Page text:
Linked by Thom Holwerda on Mon 4th Mar 2013 18:26 UTC
Ubuntu, Kubuntu, Xubuntu "Canonical has today publicly confirmed that they are working on a new cross-platform displayer server for Ubuntu. Called 'Mir', the X Window Server replacement is tasked with 'enabling development of the next generation Unity'. Which, in yet another about-turn, is to be rebuilt in Qt/QML." It'll be used for all Ubuntu variants (phone, tablet, desktop), and the first version will be released come May.
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RE[4]: Finally
by Nelson on Tue 5th Mar 2013 02:00 UTC in reply to "RE[3]: Finally"
Nelson
Member since:
2005-11-29


Doesn't look like WinRT/Metro is really taking off on the desktop quite the way they hoped it would. So you reckon they'll toss that to the side and 'bet the company' on something else for Windows 9?


Well, I disagree with the notion that Windows 8 (which I assume you meant) isn't taking off. Its likely selling modestly at best, and at worst being held back by a couple of OEM conditions:

- Shortage of touch screen components and high costs
- Lack of a complete product range. The Windows lineup had holes in it. This was badly fumbled.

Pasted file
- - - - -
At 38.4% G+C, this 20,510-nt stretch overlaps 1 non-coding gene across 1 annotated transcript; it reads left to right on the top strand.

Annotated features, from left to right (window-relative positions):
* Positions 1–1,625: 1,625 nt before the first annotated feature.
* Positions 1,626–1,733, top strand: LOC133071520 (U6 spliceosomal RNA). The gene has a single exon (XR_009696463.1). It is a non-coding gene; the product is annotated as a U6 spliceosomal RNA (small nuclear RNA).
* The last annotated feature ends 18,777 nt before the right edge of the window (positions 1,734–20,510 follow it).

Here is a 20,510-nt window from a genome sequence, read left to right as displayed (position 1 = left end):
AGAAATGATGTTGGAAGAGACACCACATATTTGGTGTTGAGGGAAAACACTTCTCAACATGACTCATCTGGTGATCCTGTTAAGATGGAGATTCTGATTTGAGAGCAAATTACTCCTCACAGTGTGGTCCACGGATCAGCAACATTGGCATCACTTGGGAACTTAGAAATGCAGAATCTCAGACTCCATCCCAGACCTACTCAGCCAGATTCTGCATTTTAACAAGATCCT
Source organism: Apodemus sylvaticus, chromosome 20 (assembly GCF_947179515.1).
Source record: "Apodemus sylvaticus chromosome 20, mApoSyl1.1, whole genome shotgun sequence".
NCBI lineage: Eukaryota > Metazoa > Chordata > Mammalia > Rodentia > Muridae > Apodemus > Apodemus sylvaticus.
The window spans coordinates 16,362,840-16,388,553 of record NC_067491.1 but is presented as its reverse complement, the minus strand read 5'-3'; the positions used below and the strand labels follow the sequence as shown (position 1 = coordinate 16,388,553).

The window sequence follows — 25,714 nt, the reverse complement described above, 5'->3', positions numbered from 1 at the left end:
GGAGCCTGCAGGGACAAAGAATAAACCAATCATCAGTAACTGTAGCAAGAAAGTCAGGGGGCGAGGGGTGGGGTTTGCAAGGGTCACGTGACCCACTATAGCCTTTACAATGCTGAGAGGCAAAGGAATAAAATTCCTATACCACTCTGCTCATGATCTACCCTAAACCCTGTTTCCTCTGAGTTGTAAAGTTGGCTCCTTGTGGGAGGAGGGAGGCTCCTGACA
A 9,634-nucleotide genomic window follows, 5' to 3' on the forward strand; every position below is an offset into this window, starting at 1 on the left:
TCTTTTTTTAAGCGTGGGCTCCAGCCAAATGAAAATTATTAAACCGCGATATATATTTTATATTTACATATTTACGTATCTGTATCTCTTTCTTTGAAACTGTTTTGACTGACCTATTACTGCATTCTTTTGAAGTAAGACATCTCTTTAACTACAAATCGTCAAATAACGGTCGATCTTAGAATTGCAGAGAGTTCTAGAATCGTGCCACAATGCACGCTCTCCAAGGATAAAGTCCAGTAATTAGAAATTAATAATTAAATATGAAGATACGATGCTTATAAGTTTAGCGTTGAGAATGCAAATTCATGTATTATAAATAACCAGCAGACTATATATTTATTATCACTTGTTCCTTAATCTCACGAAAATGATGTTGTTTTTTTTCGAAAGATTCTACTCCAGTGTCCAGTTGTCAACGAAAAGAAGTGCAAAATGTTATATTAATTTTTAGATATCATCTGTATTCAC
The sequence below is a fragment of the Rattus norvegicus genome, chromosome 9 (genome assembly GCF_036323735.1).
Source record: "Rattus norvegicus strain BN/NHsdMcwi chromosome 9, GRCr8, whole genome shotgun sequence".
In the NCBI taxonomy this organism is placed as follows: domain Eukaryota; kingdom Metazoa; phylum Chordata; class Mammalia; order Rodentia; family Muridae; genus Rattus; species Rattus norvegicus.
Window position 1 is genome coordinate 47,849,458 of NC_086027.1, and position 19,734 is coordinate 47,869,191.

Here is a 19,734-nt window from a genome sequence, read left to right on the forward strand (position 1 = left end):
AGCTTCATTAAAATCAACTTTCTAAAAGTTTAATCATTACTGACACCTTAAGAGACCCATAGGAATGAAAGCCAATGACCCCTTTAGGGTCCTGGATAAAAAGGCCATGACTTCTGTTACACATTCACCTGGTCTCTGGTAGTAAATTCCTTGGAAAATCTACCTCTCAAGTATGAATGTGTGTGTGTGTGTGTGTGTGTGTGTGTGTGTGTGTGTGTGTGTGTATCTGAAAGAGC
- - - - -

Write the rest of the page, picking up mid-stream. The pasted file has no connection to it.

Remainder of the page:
- Global economic conditions
- Elongated upgrade cycles for PCs.

The good news is that assuming OEMs can get their act together and put together some sub $1000 touch screen devices, then they'll have winners on their hands.

Windows 8 shines best with a touch screen and a lot of the models sold were decidedly non-touchscreen.


If not, when are we getting fully-functional winRT versions of MS Office and Visual Studio? THAT is when I'll know that they're really serious.


WinRT isn't there yet in a few places, but I agree with you they should port both apps. Especially Visual Studio.

Last time they did this, they ported large parts of VS to WPF. It greatly moved the ball forward towards them addressing architectural deficiencies in the platform while they were dogfooding WPF on such a massive scale.

But I think its important to separate WinRT, the technology, from what you perceive the reception of Windows 8 to be. Its like saying the DWM was going to be removed in Windows 7 because of people claiming Vista wasn't selling. That's not really how things work.